Many fluorescent probes are described as being fluorogeninc as an advantage for fluorescence microscopy but what does fluorogenic mean? Dictionary definitions state that it means generating fluorescence, but i've read somewhere that it involves switching the fluorescence on or off for super resolution microscopy. I just want to understand the exact meaning in this context. Thanks in advance for the help.
The usage of "fluorogenic" is typically applied to probes that are not currently fluorescent but can be, typically by some enzyme action or other reaction. For example, see here, here, or here. Essentially they are precursors to the fluorescent molecules of interest.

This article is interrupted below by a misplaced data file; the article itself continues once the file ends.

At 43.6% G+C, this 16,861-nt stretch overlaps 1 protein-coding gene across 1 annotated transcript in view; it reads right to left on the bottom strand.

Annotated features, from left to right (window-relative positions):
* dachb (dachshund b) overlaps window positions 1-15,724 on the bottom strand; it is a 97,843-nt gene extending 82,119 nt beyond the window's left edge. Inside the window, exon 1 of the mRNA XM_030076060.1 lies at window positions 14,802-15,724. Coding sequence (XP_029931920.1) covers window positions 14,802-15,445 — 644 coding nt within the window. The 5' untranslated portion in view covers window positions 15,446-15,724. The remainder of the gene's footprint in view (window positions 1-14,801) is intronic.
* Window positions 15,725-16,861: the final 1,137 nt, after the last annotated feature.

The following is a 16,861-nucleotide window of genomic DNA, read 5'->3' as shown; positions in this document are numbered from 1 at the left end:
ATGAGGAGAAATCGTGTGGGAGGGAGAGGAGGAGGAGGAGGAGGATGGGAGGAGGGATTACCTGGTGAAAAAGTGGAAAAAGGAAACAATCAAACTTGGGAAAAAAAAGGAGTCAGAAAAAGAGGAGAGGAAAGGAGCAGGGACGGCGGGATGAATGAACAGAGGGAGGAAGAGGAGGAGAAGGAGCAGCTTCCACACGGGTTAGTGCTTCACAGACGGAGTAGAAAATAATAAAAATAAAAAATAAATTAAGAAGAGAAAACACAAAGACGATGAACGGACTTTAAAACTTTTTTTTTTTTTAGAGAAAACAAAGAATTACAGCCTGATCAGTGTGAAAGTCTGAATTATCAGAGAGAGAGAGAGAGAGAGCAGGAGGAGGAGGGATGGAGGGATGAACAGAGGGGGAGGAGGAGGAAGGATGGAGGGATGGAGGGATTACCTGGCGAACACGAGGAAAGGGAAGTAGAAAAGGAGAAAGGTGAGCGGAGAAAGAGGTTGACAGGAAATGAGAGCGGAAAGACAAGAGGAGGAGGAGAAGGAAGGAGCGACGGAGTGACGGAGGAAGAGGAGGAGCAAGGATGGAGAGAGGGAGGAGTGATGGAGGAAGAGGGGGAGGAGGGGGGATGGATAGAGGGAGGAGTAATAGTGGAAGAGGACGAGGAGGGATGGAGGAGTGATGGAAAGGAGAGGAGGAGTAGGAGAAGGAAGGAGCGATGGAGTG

As one example, you could get a higher signal to noise ratio if you only "activated" the fluorogenic compound in one area, perhaps inside cells vs in the extracellular space, for example, so you aren't dealing with stray light from that "unwanted" signal.
Shieh, P., Hangauer, M. J., & Bertozzi, C. R. (2012). Fluorogenic azidofluoresceins for biological imaging. Journal of the American Chemical Society, 134(42), 17428-17431.
Lukinavičius, G., Reymond, L., D'Este, E., Masharina, A., Göttfert, F., Ta, H., ... & Blaukopf, C. (2014). Fluorogenic probes for live-cell imaging of the cytoskeleton. Nature methods, 11(7), 731-733.
Friscourt, F., Fahrni, C. J., & Boons, G. J. (2012). A fluorogenic probe for the catalyst-free detection of azide-tagged molecules. Journal of the American Chemical Society, 134(45), 18809-18815.